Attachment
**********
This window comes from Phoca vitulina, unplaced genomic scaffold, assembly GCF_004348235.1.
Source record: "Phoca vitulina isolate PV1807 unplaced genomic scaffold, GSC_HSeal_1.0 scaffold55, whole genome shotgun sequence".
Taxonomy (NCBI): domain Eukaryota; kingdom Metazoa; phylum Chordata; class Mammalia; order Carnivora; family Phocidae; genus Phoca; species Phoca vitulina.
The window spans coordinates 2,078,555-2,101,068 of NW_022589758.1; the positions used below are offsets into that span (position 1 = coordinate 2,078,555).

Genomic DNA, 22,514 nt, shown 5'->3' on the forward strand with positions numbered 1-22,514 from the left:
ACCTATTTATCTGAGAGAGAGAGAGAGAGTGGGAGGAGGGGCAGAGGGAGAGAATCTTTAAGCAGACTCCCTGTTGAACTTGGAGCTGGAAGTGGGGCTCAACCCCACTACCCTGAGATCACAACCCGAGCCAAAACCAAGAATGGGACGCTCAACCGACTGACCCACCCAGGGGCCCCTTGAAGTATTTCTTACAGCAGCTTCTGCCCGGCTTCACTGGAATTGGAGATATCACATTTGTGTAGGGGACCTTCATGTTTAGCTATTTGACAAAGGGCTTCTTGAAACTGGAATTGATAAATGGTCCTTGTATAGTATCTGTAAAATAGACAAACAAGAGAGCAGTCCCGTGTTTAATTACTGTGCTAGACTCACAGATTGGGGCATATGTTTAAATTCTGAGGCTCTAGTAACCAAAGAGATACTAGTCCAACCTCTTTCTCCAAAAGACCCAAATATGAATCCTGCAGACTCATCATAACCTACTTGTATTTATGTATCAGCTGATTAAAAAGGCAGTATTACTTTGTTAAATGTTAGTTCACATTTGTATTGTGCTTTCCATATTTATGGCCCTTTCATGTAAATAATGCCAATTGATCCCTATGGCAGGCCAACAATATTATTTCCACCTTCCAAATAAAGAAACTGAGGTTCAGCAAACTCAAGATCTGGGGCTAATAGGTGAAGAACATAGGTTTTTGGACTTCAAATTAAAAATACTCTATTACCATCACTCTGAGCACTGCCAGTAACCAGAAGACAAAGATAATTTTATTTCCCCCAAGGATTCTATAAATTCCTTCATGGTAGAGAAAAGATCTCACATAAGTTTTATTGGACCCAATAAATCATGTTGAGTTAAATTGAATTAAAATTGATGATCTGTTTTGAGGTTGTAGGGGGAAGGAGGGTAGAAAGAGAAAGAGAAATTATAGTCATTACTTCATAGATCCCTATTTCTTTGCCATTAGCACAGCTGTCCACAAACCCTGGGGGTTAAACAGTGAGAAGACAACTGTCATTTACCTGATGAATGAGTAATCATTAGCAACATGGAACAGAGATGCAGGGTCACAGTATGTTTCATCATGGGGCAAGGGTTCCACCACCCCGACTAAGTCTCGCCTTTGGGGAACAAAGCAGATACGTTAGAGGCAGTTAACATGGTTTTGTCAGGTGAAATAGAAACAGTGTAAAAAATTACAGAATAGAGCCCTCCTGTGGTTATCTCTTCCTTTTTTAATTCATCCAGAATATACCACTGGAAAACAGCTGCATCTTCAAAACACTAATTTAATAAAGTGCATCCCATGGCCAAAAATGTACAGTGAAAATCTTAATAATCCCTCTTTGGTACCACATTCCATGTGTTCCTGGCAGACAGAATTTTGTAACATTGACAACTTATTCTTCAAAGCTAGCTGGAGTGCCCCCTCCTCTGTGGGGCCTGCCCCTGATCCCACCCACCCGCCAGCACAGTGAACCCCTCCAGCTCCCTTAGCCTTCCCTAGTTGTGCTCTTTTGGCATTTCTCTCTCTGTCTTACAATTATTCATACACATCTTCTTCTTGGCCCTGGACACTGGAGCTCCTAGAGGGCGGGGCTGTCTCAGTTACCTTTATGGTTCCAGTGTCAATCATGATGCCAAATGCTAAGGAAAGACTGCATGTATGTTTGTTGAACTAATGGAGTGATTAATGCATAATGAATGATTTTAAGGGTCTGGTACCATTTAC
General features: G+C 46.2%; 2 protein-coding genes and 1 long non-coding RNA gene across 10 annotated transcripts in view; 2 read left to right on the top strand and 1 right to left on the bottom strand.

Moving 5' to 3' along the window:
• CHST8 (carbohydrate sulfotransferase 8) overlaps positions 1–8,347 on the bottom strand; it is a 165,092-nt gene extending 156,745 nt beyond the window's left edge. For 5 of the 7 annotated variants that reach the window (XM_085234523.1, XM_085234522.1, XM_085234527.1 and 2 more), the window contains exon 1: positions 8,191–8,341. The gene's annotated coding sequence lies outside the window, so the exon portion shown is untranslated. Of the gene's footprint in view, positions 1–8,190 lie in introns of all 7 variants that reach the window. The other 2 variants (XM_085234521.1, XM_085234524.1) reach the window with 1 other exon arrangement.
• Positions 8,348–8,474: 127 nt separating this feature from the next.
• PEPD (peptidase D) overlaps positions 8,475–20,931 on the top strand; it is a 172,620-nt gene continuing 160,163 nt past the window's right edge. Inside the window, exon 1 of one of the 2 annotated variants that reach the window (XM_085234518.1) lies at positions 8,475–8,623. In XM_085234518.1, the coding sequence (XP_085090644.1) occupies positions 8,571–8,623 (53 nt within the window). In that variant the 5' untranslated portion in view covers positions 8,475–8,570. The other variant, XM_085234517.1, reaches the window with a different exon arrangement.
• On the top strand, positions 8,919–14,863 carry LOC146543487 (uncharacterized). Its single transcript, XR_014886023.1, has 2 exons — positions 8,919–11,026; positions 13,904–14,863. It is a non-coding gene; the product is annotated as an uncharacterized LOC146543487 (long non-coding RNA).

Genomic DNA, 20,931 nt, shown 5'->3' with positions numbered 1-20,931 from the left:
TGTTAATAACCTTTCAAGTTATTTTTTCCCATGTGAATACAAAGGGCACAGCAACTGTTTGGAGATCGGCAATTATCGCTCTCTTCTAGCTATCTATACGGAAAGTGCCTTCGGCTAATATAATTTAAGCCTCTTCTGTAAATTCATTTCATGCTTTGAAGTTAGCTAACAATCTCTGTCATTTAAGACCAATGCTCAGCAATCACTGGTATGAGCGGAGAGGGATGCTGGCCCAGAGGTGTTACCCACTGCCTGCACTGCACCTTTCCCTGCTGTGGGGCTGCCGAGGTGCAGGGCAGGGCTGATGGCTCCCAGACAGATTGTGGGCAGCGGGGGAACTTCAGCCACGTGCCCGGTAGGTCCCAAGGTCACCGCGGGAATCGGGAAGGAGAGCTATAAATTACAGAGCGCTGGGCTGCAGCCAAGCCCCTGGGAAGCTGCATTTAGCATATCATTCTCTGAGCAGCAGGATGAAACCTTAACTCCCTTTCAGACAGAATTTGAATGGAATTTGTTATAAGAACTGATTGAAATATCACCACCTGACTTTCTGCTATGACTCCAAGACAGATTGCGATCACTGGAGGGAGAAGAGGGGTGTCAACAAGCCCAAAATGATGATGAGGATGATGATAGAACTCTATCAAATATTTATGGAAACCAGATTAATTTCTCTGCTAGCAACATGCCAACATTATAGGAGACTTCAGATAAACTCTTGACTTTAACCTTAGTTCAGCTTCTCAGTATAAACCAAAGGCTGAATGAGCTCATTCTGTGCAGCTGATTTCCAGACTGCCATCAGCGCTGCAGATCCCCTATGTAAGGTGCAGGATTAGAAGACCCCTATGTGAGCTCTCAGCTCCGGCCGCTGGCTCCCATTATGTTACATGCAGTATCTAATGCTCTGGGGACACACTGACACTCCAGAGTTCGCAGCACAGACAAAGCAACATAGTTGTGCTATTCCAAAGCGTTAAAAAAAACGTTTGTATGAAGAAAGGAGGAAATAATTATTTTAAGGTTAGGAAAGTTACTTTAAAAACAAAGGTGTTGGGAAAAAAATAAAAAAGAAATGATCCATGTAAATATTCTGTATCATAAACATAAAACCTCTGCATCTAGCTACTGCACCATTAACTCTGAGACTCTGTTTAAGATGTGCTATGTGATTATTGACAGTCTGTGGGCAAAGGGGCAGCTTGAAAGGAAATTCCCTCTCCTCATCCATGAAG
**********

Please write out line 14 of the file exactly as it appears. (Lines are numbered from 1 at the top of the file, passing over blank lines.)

TGTTAATAACCTTTCAAGTTATTTTTTCCCATGTGAATACAAAGGGCACAGCAACTGTTTGGAGATCGGCAATTATCGCTCTCTTCTAGCTATCTATACGGAAAGTGCCTTCGGCTAATATAATTTAAGCCTCTTCTGTAAATTCATTTCATGCTTTGAAGTTAGCTAACAATCTCTGTCATTTAAGACCAATGCTCAGCAATCACTGGTATGAGCGGAGAGGGATGCTGGCCCAGAGGTGTTACCCACTGCCTGCACTGCACCTTTCCCTGCTGTGGGGCTGCCGAGGTGCAGGGCAGGGCTGATGGCTCCCAGACAGATTGTGGGCAGCGGGGGAACTTCAGCCACGTGCCCGGTAGGTCCCAAGGTCACCGCGGGAATCGGGAAGGAGAGCTATAAATTACAGAGCGCTGGGCTGCAGCCAAGCCCCTGGGAAGCTGCATTTAGCATATCATTCTCTGAGCAGCAGGATGAAACCTTAACTCCCTTTCAGACAGAATTTGAATGGAATTTGTTATAAGAACTGATTGAAATATCACCACCTGACTTTCTGCTATGACTCCAAGACAGATTGCGATCACTGGAGGGAGAAGAGGGGTGTCAACAAGCCCAAAATGATGATGAGGATGATGATAGAACTCTATCAAATATTTATGGAAACCAGATTAATTTCTCTGCTAGCAACATGCCAACATTATAGGAGACTTCAGATAAACTCTTGACTTTAACCTTAGTTCAGCTTCTCAGTATAAACCAAAGGCTGAATGAGCTCATTCTGTGCAGCTGATTTCCAGACTGCCATCAGCGCTGCAGATCCCCTATGTAAGGTGCAGGATTAGAAGACCCCTATGTGAGCTCTCAGCTCCGGCCGCTGGCTCCCATTATGTTACATGCAGTATCTAATGCTCTGGGGACACACTGACACTCCAGAGTTCGCAGCACAGACAAAGCAACATAGTTGTGCTATTCCAAAGCGTTAAAAAAAACGTTTGTATGAAGAAAGGAGGAAATAATTATTTTAAGGTTAGGAAAGTTACTTTAAAAACAAAGGTGTTGGGAAAAAAATAAAAAAGAAATGATCCATGTAAATATTCTGTATCATAAACATAAAACCTCTGCATCTAGCTACTGCACCATTAACTCTGAGACTCTGTTTAAGATGTGCTATGTGATTATTGACAGTCTGTGGGCAAAGGGGCAGCTTGAAAGGAAATTCCCTCTCCTCATCCATGAAG